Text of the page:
By Michael Jay Tucker
Executive Summery: Conservatives and libertarians point to Venezuela’s collapsing economy as proof that “government doesn’t work” and that socialism inevitably leads to dictatorship. In fact, the evidence suggests that the country’s troubles stem from the dark triad of incompetence, arrogance, and populist government that in some ways prefigured Trump.
There is a fascinating article in the current issue of the New York Review of Books. In Hell of a Fiesta, Enrique Krauze looks at the how Venezuela went from one of the most successful nations in Latin America to a failed state on the road to either chaos or totalitarianism, or both—a kind of Syria that speaks Spanish.
Conservatives, some libertarians, and other self-described defenders of economic liberty, point to Venezuela as proof that socialism inevitably leads to tyranny and starvation. They can argue that the nation was prosperous under right-wing governments that favored “free enterprise,” and a disaster after the late Hugo Chavez, and after him, his disciple Nicolas Maduro, instituted their own version of Marxism.
Krauze does not reference this Conservative argument against socialism and/or government “interference” in the economy, but his essay is a powerful refutation of it all the same. As he makes clear, Venezuela’s descent into madness was more complicated than Right would have us believe.
Specifically, at the heart of the Venezuelan tragedy was something called the Petroleos de Venezuela (PDVSA).
PDVSA was a state-owned corporation, what was sometimes called (in my lost youth) a “parastatal,” an organization which combined features of both a private corporation and a publically owned utility. It was Venezuela’s state owned oil company.
For many years, PDVSA was the jewel of the Venezuelan economy. It managed the company’s oil business, and did so efficiently and with dispatch. It was clean (almost notorious for its incorruptibility), effective, efficient, apolitical, largely autonomous, and profitable. Every year, it deposited in the Venezuelan Central Bank a quite tidy little sum that helped keep taxes low and funded many a worthy bit of infrastructure.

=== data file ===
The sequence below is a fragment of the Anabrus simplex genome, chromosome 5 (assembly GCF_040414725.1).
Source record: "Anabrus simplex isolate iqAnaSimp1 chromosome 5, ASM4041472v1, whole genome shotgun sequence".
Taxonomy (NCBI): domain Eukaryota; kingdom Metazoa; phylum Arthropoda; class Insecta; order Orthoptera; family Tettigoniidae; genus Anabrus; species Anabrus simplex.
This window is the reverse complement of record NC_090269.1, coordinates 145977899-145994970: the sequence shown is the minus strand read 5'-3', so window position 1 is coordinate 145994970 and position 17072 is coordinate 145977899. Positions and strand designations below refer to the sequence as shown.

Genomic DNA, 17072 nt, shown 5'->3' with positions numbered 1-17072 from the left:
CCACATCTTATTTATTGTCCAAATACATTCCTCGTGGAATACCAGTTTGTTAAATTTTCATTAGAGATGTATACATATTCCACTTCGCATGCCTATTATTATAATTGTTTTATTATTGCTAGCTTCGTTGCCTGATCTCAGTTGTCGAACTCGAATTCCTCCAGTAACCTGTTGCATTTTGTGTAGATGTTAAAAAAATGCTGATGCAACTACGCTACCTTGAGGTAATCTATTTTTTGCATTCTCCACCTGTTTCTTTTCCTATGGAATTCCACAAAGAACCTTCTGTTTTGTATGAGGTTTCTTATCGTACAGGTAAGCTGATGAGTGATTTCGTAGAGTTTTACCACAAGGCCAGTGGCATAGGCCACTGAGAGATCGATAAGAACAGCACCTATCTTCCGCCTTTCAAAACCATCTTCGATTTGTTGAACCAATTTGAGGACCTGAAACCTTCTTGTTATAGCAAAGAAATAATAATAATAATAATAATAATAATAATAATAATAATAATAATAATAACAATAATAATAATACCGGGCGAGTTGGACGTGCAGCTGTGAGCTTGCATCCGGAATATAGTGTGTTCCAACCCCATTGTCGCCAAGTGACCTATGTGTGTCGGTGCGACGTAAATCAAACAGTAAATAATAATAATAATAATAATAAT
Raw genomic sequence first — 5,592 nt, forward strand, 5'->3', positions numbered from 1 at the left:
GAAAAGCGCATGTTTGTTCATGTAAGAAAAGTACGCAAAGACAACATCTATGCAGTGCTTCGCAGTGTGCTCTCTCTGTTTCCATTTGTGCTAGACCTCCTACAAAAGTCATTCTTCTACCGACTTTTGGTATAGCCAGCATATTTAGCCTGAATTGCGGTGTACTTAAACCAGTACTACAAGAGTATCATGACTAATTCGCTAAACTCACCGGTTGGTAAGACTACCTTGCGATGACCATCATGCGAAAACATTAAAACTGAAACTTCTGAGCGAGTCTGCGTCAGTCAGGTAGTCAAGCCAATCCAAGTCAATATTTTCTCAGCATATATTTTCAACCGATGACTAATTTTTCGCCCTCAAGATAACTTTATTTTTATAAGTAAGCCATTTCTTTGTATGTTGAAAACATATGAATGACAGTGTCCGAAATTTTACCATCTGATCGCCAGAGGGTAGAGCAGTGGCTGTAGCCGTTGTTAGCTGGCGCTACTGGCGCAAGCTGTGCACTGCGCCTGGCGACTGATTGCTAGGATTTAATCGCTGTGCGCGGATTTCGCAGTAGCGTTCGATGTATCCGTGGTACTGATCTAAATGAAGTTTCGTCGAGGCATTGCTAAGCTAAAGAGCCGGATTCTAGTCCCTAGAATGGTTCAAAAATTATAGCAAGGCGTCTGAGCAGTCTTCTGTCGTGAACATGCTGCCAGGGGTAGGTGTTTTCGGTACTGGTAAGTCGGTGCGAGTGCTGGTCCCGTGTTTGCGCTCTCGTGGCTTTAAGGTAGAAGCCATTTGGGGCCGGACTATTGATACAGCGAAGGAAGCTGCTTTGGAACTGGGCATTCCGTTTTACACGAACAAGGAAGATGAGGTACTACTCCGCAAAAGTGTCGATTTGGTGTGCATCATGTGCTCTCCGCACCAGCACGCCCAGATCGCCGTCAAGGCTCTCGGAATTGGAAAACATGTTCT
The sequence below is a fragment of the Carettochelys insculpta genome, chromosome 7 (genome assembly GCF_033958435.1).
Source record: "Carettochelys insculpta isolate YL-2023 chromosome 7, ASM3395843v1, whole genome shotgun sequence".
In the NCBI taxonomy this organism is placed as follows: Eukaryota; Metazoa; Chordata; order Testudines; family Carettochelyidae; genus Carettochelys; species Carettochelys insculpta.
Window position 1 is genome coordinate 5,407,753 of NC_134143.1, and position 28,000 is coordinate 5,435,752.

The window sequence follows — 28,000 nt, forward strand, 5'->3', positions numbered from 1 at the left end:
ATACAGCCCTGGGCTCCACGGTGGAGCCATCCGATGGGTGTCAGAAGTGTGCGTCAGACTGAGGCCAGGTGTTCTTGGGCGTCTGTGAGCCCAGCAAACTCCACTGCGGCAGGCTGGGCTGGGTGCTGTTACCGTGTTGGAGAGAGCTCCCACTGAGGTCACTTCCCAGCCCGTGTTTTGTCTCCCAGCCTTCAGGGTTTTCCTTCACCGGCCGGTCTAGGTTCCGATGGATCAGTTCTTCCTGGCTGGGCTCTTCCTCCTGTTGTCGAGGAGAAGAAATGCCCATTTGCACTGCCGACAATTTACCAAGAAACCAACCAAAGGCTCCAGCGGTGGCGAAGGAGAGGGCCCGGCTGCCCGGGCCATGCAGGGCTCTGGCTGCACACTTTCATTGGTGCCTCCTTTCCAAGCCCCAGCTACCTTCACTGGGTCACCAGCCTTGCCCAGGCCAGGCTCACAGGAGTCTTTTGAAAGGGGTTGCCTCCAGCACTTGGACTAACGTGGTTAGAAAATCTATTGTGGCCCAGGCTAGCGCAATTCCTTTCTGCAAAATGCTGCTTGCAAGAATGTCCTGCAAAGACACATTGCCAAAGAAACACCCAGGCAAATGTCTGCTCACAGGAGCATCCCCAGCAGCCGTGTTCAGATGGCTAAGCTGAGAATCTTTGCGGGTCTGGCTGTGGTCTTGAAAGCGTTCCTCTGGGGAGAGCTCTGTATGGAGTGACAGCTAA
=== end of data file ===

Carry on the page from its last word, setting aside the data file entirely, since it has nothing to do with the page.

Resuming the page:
Despite this success, which would have warmed the heart of any capitalist, it was and remained a state-property. That is, it was owned by the Venezuelan government, and its profits went to the Venezuelan people. In other words, it was a socialist enterprise.
It might not have been recognized as such because, for most of its existence, Venezuela’s governments were either “conservative,” or “liberal,” and both those groups in South America are strong supporters of free enterprise. But, all the same, by any rational measure, that’s what it was…social democracy on the hoof.
Ah, but there was a problem in the equation. Venezuela was a class and caste conscious nation. At the top, and in the middle, was a relatively smaller population of individuals who saw themselves as “white,” and sometimes thought of themselves as being as much European as they were Venezuelan. Below them in rank and status were larger numbers of mixed race people, many of them of desperately poor.
Enter Hugo Chavez…who, like the common people, was mixed race, and who took power via a populist revolt in their name.
Chavez knew that the PDVSA was a plum, and he proceed to pick it. He ended the company’s autonomous status, replaced competent personnel with his own political supporters (some of whom couldn’t have run a lemonade stand, much less a complex enterprise), and generally turned it into a huge patronage network whose whole purpose was to reward his faithful servants and punish everyone else.
And, of course, the result was disaster. The PDVSA careened out of control, and took down most of the rest of the economy.
But notice what happened here. There was not a nationalization. The actual ownership of the PDVSA did not change. No one took over a successful private enterprise and turned it into a money-losing state organization. It was simply transferred from an efficient set of managers and employers to an inept collection of party apparatchiks.
Thus, the villain of the story wasn’t socialism. It wasn’t liberalism. It wasn’t government. It was Chavez, who believed ….as God was his witness… that he was a second Bolívar, a Great Man of History and Destiny, fated to remake the nation and maybe all of Latin America in his own image…and whose ideology was named after himself, chavismo.
And the Conservative argument…the cry that “government doesn’t work”…falls into ruin…
Though, there is a lesson here for us…for those of us in these ever more dis-United States of America…but it has nothing to do with economic liberty or socialism…
It has to not with economics, whether Right or Left…but with narcissists, and populism, and tyranny…
For Krauze ends his essay with a meaningful aside. He notes simply that the United States itself seems to have developed a similar illness, “…under Donald it has fallen into its own sort of chavismo.”
And should we find ourselves in similar straights…in an age when the economy collapses and hunger stalks the streets and tyranny is on the horizon..
We will remember who to blame.